At the time "The New Sovereigntists" appeared in Foreign Affairs in late 2000, scholarly defenses of unilateralist constitutional doctrines were making a splash in the legal academy and with Republican think-tank agonists waiting for their turn in the White House. Soon after, the Bush administration whisked sovereigntist scholars and fellow travelers into key positions at the departments of State, Defense, and Justice and gave them wide latitude to put their anti-internationalist agenda to work.

The results have been unfortunate. The administration has thumbed its nose at international law and it is now paying the price. Its nakedly unilateralist rhetoric drove its decisions to "unsign" the founding treaty of the International Criminal Court, terminate the anti-ballistic missile treaty, and continue to stiff-arm the Kyoto protocol. These positions, along with less publicized ones on the international regulation of small arms and biological weapons, were already roiling the international community, when the attacks of September 11, 2001, dramatically upped the ante.

The Iraq chapter, undertaken on only the flimsiest of international law justifications, has also borne sovereigntist markings from its conception. But it is the controversies surrounding the detention of Iraqi, Taliban, and al Qaeda adversaries that have put the doctrine's implications in harshest relief. A series of internal administration legal memoranda asserted, in effect, that international law standards relating to torture and other humanitarian norms did not apply to the United States. Although the memoranda (several of which were drafted by leading sovereigntist legal scholar John Yoo, who was on leave at the Justice Department from the University of California) purport to argue the law on its own terms, they are almost transparently driven by the sovereigntist premise that international law is more fiction than reality.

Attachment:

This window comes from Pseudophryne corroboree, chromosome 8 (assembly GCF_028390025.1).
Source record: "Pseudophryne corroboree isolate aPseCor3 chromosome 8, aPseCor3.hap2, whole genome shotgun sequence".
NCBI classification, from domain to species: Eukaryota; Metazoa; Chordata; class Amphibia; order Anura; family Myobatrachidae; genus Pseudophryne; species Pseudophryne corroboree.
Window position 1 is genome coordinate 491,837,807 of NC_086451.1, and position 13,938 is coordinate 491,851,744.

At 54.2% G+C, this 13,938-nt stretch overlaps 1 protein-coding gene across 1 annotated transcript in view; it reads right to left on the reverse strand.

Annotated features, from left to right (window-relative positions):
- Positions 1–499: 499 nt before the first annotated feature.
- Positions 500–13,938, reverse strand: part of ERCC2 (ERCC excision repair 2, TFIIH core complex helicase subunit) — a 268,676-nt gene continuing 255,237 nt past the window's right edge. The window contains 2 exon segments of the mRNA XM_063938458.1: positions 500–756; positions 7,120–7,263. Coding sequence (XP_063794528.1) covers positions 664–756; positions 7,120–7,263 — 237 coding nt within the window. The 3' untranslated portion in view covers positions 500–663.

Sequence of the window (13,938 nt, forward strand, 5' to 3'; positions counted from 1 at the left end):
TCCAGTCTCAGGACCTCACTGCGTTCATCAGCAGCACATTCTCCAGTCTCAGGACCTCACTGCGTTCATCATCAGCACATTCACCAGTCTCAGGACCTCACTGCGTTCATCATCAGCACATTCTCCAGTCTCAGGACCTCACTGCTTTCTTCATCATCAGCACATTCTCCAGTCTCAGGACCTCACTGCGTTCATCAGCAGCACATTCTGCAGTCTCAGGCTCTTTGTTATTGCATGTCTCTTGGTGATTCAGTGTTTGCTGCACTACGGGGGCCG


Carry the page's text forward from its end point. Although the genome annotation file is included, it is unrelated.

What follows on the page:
That premise is increasingly unsustainable. Boxed in by intensifying international condemnation on one side and admonishing U.S. Supreme Court rulings on the other, the Bush administration is now softening its tough talk regarding the detainees at Guantánamo. Although a handful of detainees may face prosecution before military commissions, more are likely to be quietly released in coming months. On the home front, meanwhile, use of the "enemy combatant" designation to end-run constitutional protections is unlikely to be extended beyond three individuals who will now get their day in court.

Far from proving the triumph of sovereigntism, the war on terrorism is demonstrating that, along with the rest of the international community, the United States will have to bend to international norms -- sooner or later.

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